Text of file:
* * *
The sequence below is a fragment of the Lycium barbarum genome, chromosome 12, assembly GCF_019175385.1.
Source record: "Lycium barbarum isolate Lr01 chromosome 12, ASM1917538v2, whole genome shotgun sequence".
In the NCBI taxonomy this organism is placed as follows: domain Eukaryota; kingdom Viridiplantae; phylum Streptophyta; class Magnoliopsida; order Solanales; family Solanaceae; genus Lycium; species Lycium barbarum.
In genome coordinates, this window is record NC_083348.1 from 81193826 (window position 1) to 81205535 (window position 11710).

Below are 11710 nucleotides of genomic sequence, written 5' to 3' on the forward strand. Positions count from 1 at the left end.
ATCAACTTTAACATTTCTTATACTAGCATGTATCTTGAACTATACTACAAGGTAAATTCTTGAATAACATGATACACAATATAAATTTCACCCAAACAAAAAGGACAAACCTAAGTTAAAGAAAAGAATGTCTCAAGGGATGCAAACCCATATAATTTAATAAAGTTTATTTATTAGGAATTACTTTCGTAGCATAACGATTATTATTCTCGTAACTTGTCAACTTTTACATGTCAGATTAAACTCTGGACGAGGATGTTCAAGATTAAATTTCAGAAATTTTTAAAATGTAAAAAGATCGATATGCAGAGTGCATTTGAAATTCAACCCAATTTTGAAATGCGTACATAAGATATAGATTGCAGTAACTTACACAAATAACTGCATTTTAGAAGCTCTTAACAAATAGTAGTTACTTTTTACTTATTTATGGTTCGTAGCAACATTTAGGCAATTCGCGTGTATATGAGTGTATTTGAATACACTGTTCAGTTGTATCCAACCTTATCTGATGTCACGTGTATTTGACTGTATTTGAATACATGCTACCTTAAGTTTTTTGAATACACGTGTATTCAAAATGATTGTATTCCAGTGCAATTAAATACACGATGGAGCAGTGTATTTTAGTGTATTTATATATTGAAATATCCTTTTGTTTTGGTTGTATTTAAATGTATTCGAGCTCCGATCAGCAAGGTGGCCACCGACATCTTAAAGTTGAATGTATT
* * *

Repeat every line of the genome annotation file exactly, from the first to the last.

The sequence below is a fragment of the Lycium barbarum genome, chromosome 12, assembly GCF_019175385.1.
Source record: "Lycium barbarum isolate Lr01 chromosome 12, ASM1917538v2, whole genome shotgun sequence".
In the NCBI taxonomy this organism is placed as follows: domain Eukaryota; kingdom Viridiplantae; phylum Streptophyta; class Magnoliopsida; order Solanales; family Solanaceae; genus Lycium; species Lycium barbarum.
In genome coordinates, this window is record NC_083348.1 from 81193826 (window position 1) to 81205535 (window position 11710).

Below are 11710 nucleotides of genomic sequence, written 5' to 3' on the forward strand. Positions count from 1 at the left end.
ATCAACTTTAACATTTCTTATACTAGCATGTATCTTGAACTATACTACAAGGTAAATTCTTGAATAACATGATACACAATATAAATTTCACCCAAACAAAAAGGACAAACCTAAGTTAAAGAAAAGAATGTCTCAAGGGATGCAAACCCATATAATTTAATAAAGTTTATTTATTAGGAATTACTTTCGTAGCATAACGATTATTATTCTCGTAACTTGTCAACTTTTACATGTCAGATTAAACTCTGGACGAGGATGTTCAAGATTAAATTTCAGAAATTTTTAAAATGTAAAAAGATCGATATGCAGAGTGCATTTGAAATTCAACCCAATTTTGAAATGCGTACATAAGATATAGATTGCAGTAACTTACACAAATAACTGCATTTTAGAAGCTCTTAACAAATAGTAGTTACTTTTTACTTATTTATGGTTCGTAGCAACATTTAGGCAATTCGCGTGTATATGAGTGTATTTGAATACACTGTTCAGTTGTATCCAACCTTATCTGATGTCACGTGTATTTGACTGTATTTGAATACATGCTACCTTAAGTTTTTTGAATACACGTGTATTCAAAATGATTGTATTCCAGTGCAATTAAATACACGATGGAGCAGTGTATTTTAGTGTATTTATATATTGAAATATCCTTTTGTTTTGGTTGTATTTAAATGTATTCGAGCTCCGATCAGCAAGGTGGCCACCGACATCTTAAAGTTGAATGTATT